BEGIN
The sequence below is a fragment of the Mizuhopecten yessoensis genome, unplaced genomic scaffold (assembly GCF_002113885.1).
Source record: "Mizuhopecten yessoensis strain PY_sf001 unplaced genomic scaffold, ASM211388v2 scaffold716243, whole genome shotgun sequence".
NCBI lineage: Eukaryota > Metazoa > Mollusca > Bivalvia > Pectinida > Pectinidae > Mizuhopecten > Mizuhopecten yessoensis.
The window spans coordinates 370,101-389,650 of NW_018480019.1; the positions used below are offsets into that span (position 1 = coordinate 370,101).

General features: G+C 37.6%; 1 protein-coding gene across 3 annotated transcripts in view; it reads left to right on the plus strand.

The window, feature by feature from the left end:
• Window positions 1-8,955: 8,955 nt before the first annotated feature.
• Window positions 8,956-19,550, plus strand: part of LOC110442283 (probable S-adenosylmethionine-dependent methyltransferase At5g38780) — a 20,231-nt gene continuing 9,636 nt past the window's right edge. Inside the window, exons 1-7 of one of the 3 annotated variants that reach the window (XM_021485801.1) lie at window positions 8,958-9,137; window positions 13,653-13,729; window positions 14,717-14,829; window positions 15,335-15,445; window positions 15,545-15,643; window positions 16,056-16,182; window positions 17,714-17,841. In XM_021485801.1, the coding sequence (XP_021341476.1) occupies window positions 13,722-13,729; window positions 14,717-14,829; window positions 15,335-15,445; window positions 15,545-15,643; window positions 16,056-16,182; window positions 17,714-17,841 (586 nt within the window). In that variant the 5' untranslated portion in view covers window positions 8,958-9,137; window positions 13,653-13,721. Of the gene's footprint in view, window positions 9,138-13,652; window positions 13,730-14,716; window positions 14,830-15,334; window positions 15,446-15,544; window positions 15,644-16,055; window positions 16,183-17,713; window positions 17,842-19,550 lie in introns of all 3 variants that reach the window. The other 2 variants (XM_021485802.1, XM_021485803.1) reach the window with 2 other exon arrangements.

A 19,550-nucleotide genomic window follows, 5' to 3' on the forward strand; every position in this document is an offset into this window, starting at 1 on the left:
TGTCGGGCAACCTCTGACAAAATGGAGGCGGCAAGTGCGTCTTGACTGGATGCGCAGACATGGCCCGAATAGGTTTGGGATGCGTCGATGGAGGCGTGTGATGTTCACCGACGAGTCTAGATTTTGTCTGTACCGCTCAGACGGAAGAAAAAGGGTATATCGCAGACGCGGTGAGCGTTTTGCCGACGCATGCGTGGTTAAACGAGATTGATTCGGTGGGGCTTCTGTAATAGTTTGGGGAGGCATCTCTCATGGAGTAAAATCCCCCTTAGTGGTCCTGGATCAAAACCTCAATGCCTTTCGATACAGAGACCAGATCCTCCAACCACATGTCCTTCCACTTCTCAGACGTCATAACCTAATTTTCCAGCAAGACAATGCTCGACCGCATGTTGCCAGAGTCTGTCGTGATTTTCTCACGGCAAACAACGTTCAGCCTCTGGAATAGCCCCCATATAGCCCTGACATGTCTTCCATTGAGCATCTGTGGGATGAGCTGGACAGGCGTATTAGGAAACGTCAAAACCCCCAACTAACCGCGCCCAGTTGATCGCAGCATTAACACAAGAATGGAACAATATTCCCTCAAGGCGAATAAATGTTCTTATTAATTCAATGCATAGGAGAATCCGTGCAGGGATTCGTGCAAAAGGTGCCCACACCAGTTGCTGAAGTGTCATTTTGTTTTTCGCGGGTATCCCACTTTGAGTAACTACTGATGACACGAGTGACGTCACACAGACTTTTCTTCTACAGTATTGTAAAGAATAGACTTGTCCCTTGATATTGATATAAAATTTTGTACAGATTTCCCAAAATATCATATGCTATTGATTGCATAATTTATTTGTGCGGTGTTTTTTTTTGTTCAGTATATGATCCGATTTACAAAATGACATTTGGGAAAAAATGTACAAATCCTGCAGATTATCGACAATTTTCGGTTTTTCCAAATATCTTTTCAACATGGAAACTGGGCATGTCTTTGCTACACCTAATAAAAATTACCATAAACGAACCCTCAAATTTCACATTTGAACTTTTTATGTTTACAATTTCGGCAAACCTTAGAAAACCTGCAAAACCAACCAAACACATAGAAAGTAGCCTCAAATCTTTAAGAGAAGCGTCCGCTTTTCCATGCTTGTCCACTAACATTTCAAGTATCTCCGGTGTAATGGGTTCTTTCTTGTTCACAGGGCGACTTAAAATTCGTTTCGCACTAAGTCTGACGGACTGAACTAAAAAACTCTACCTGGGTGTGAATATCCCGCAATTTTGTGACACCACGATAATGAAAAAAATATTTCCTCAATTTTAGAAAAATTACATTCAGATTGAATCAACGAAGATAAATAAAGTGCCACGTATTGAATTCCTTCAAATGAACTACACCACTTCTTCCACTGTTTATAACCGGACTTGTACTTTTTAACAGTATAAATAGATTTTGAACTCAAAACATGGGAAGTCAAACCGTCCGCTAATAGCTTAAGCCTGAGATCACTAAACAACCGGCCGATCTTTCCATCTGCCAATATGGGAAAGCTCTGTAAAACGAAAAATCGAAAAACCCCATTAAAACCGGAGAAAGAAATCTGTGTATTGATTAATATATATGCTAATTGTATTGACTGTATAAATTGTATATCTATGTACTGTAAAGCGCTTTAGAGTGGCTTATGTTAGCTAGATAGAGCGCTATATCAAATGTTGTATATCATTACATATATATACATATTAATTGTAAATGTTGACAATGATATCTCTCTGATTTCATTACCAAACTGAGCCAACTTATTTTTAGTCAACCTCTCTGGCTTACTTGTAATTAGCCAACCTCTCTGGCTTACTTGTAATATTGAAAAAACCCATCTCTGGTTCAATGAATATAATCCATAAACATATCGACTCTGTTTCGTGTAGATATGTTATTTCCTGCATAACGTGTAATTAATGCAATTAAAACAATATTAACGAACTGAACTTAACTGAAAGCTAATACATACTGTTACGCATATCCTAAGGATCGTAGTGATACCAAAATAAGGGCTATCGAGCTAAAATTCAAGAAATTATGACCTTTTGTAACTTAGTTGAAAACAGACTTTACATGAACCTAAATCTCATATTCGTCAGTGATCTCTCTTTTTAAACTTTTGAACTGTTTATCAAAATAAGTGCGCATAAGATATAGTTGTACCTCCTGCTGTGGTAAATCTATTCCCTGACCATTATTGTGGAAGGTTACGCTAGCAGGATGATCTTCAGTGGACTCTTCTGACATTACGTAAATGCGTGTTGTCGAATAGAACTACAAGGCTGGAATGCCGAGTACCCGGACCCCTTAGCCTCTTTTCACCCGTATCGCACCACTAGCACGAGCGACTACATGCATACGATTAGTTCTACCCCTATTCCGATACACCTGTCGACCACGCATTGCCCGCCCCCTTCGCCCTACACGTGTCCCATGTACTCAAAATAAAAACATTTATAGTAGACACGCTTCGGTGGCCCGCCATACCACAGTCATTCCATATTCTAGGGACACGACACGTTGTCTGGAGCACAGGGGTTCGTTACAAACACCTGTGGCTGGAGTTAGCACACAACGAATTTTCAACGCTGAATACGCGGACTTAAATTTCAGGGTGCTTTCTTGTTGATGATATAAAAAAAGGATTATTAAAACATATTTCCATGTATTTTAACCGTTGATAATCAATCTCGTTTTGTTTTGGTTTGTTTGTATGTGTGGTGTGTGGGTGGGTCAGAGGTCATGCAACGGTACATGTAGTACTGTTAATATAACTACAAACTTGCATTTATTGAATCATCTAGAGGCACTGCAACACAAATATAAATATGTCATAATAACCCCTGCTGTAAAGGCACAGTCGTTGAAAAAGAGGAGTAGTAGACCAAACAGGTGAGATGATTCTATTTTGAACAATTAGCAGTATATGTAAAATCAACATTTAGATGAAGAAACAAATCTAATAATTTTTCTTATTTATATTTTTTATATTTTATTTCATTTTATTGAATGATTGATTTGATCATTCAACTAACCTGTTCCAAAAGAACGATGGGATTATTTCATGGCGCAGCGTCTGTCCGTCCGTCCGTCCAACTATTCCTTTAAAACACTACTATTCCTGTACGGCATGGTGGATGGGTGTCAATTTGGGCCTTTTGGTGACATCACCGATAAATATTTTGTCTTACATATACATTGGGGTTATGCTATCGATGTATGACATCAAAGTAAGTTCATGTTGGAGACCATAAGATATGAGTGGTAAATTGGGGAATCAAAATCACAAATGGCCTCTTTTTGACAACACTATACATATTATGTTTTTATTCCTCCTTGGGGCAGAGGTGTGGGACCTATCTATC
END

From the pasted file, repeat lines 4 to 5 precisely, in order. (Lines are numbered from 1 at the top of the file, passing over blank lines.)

The window spans coordinates 370,101-389,650 of NW_018480019.1; the positions used below are offsets into that span (position 1 = coordinate 370,101).

General features: G+C 37.6%; 1 protein-coding gene across 3 annotated transcripts in view; it reads left to right on the plus strand.